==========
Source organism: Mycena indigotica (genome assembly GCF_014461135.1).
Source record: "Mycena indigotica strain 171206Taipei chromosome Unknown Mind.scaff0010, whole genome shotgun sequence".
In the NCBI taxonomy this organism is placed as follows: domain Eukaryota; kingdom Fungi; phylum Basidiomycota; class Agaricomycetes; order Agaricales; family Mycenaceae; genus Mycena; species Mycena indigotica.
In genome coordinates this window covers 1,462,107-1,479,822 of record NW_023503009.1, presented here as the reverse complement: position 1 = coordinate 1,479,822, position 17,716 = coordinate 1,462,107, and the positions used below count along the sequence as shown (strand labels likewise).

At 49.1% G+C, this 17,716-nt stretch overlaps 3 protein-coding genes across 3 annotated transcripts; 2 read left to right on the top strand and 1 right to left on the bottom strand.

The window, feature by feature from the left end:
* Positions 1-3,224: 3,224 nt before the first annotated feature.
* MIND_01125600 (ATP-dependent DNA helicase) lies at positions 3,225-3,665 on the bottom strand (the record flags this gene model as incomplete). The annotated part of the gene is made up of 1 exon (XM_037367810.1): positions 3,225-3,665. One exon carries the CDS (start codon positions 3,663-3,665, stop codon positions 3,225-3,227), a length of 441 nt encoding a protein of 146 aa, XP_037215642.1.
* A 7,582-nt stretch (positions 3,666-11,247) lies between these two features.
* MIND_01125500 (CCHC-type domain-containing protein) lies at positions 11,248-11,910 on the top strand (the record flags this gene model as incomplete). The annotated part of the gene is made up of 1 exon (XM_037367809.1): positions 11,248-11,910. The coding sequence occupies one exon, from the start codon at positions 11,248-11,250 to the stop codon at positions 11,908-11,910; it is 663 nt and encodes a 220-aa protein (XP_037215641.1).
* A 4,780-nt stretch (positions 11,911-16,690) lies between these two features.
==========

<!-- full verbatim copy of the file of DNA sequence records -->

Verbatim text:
Source organism: Mycena indigotica (genome assembly GCF_014461135.1).
Source record: "Mycena indigotica strain 171206Taipei chromosome Unknown Mind.scaff0010, whole genome shotgun sequence".
In the NCBI taxonomy this organism is placed as follows: domain Eukaryota; kingdom Fungi; phylum Basidiomycota; class Agaricomycetes; order Agaricales; family Mycenaceae; genus Mycena; species Mycena indigotica.
In genome coordinates this window covers 1,462,107-1,479,822 of record NW_023503009.1, presented here as the reverse complement: position 1 = coordinate 1,479,822, position 17,716 = coordinate 1,462,107, and the positions used below count along the sequence as shown (strand labels likewise).

At 49.1% G+C, this 17,716-nt stretch overlaps 3 protein-coding genes across 3 annotated transcripts; 2 read left to right on the top strand and 1 right to left on the bottom strand.

The window, feature by feature from the left end:
* Positions 1-3,224: 3,224 nt before the first annotated feature.
* MIND_01125600 (ATP-dependent DNA helicase) lies at positions 3,225-3,665 on the bottom strand (the record flags this gene model as incomplete). The annotated part of the gene is made up of 1 exon (XM_037367810.1): positions 3,225-3,665. One exon carries the CDS (start codon positions 3,663-3,665, stop codon positions 3,225-3,227), a length of 441 nt encoding a protein of 146 aa, XP_037215642.1.
* A 7,582-nt stretch (positions 3,666-11,247) lies between these two features.
* MIND_01125500 (CCHC-type domain-containing protein) lies at positions 11,248-11,910 on the top strand (the record flags this gene model as incomplete). The annotated part of the gene is made up of 1 exon (XM_037367809.1): positions 11,248-11,910. The coding sequence occupies one exon, from the start codon at positions 11,248-11,250 to the stop codon at positions 11,908-11,910; it is 663 nt and encodes a 220-aa protein (XP_037215641.1).
* A 4,780-nt stretch (positions 11,911-16,690) lies between these two features.